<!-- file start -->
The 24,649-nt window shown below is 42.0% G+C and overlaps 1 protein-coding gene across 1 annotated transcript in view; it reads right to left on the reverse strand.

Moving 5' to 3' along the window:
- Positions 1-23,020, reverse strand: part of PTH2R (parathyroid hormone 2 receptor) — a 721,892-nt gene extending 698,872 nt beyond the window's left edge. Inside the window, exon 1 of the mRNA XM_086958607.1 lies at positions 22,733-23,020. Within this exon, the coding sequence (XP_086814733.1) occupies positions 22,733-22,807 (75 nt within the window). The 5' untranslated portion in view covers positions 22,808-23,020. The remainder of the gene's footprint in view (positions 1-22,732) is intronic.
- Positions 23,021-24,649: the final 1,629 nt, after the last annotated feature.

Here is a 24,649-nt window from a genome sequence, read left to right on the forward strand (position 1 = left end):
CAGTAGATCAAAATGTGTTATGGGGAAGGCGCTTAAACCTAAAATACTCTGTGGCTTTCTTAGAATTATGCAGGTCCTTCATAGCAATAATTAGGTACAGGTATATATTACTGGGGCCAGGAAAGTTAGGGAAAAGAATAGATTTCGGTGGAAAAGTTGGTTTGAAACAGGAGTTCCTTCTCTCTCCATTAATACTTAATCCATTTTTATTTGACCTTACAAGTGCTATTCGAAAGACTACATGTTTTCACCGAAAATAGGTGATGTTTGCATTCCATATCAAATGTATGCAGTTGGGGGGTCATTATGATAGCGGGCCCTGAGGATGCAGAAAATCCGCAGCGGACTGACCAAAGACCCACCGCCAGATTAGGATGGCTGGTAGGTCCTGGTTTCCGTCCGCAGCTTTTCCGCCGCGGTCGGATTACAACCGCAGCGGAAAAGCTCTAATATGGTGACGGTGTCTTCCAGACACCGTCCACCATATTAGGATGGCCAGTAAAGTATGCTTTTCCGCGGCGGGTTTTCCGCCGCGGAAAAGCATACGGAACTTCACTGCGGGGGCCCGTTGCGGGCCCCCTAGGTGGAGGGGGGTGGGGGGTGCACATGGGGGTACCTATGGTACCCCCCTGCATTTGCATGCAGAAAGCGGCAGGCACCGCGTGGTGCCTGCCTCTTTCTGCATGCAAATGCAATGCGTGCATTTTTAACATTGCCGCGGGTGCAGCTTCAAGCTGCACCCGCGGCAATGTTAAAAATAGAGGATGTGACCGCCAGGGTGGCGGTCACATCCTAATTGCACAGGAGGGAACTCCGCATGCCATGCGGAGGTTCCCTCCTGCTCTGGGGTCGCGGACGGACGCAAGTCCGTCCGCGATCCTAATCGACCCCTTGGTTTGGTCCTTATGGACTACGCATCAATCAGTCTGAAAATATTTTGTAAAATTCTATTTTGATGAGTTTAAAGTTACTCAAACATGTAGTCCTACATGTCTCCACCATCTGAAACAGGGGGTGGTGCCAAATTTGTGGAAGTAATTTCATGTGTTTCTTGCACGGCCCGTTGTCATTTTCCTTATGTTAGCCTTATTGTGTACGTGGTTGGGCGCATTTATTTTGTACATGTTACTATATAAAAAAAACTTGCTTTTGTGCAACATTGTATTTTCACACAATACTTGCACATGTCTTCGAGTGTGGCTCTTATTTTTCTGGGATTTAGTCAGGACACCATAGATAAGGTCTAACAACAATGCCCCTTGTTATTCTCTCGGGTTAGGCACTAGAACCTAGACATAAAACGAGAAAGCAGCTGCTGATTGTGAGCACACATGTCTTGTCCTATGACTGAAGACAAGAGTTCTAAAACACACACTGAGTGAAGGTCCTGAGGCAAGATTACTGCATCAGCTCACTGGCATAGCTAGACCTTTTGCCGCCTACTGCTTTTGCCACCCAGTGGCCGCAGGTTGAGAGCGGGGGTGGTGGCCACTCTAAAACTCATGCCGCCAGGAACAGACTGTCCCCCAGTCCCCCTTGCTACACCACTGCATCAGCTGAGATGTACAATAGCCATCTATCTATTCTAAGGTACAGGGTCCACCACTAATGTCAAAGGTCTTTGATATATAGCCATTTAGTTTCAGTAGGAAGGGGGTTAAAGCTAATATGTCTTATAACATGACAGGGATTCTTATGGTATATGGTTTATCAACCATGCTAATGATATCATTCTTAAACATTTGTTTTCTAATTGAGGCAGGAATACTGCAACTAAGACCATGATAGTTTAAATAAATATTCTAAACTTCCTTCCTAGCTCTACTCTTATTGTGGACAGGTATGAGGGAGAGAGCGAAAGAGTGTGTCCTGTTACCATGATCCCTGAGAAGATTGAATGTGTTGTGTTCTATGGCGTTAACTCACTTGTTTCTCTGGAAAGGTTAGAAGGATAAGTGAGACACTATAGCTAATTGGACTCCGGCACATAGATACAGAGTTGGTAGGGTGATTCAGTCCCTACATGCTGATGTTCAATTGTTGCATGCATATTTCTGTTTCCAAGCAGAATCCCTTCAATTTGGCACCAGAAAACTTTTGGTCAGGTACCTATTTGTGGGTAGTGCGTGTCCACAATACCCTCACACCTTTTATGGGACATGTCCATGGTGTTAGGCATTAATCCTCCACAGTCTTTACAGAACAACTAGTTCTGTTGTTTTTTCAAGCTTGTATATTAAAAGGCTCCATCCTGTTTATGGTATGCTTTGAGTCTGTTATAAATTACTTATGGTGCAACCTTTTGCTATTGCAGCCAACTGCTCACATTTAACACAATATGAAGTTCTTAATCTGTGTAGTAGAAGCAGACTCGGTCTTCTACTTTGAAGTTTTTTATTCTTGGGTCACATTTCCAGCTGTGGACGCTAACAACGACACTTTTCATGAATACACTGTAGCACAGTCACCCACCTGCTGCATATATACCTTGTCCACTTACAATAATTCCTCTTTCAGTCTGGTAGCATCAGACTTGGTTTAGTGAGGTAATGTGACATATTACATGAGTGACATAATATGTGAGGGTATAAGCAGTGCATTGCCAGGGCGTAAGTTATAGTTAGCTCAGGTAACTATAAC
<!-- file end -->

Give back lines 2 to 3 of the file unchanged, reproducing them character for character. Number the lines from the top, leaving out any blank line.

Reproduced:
Moving 5' to 3' along the window:
- Positions 1-23,020, reverse strand: part of PTH2R (parathyroid hormone 2 receptor) — a 721,892-nt gene extending 698,872 nt beyond the window's left edge. Inside the window, exon 1 of the mRNA XM_086958607.1 lies at positions 22,733-23,020. Within this exon, the coding sequence (XP_086814733.1) occupies positions 22,733-22,807 (75 nt within the window). The 5' untranslated portion in view covers positions 22,808-23,020. The remainder of the gene's footprint in view (positions 1-22,732) is intronic.